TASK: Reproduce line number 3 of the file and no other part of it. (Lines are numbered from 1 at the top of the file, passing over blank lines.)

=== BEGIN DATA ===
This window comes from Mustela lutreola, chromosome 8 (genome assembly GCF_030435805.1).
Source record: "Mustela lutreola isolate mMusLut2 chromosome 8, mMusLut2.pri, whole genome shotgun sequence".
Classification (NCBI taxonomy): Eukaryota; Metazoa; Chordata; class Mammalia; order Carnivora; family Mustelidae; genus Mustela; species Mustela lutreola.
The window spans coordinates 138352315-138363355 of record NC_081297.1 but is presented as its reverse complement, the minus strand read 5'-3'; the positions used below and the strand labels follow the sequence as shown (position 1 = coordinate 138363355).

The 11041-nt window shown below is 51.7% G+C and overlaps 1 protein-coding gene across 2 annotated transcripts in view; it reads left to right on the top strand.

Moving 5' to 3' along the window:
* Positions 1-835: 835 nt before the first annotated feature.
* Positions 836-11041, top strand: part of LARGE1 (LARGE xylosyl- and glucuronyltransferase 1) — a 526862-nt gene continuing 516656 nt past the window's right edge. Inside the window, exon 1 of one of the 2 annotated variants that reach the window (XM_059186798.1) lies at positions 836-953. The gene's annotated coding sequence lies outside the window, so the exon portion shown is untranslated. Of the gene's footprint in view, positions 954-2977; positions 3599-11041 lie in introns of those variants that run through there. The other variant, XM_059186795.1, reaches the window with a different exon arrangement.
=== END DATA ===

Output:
Classification (NCBI taxonomy): Eukaryota; Metazoa; Chordata; class Mammalia; order Carnivora; family Mustelidae; genus Mustela; species Mustela lutreola.